Tuesday, May 24, 2016

Traffic death, semantics, and Vision Zero

U.S. traffic deaths as fraction of total population 1900-2010.png
Wikipedia

More Vision Zero foolishness from the New York Times:

Roadway fatalities are soaring at a rate not seen in 50 years, resulting from crashes, collisions and other incidents caused by drivers. Just don’t call them accidents anymore. That is the position of a growing number of safety advocates, including grass-roots groups, federal officials and state and local leaders across the country. They are campaigning to change a 100-year-old mentality that they say trivializes the single most common cause of traffic incidents: human error. “When you use the word ‘accident,’ it’s like, ‘God made it happen,’ ” Mark Rosekind, the head of the National Highway Traffic Safety Administration, said at a driver safety conference this month at the Harvard School of Public Health. “In our society,” he added, “language can be everything.”

The first sentence in the article is simply false when you look at the graph above. The Wikipedia entry tracks traffic deaths from 1899 through 2014. As the graph above shows, the trend has been consistently downward, with occasional upward spikes.

See also this:

New Geography

Language can't be "everything" in this---or any other---society. This language change, like the Vision Zero campaign itself, only gives people the illusion that they're doing something positive.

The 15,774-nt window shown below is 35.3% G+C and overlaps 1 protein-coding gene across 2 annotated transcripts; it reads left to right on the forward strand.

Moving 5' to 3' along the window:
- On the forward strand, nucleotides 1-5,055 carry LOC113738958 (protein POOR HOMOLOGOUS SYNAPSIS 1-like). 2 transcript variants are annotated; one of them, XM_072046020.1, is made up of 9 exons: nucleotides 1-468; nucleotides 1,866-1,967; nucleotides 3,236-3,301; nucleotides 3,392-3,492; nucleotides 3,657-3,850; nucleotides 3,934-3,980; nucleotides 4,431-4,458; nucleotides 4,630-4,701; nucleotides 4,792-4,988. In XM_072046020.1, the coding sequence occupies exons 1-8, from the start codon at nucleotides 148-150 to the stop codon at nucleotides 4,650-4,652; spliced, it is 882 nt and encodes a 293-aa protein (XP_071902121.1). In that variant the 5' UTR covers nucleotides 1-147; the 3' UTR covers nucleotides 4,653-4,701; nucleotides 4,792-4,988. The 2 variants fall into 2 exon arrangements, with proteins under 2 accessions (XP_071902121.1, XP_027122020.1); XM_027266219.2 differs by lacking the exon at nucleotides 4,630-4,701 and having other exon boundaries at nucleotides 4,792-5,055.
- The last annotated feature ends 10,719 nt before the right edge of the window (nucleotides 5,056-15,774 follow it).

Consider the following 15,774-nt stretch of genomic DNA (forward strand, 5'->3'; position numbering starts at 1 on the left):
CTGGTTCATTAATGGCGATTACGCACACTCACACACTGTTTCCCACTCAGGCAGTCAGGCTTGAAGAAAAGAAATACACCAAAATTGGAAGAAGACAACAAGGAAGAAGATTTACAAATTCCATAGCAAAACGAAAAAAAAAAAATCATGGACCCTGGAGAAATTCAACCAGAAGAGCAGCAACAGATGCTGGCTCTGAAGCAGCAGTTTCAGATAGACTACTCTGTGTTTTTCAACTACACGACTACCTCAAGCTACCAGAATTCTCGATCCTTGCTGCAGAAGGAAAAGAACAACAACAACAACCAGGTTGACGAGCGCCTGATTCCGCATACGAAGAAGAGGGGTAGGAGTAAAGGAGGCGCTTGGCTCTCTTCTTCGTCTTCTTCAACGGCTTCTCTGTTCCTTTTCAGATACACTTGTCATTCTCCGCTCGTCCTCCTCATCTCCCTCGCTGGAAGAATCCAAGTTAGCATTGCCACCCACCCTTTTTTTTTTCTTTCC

Calling something an "accident" doesn't at all "trivialize" the notion of "human error." Very few humans purposely cause traffic accidents, and of course the definition of accident includes/requires the idea of intent. That almost all fatal traffic accidents involve "really bad behavior" by motorists, cyclists, and pedestrians doesn't mean those accidents are preventable in any obvious way.

Unless there's a dramatic change in human nature, these semantic games are silly---and, not coincidentally, just another PR front by the Vision Zero ninnies.

Only at the end of the NY Times story do we get the Vision Zero link:

When New York City changed its policy in 2014, it did so partly in response to such grass-roots efforts, including from a group called Families for Safe Streets. The group is led by parents like Amy Cohen, whose son, Sammy, was run over and killed in Brooklyn in 2013. She helped start a campaign called “Crash Not Accident,” and said that the drivers in deadly wrecks should not be given the presumption of innocence just because they have lived to tell their side of the story.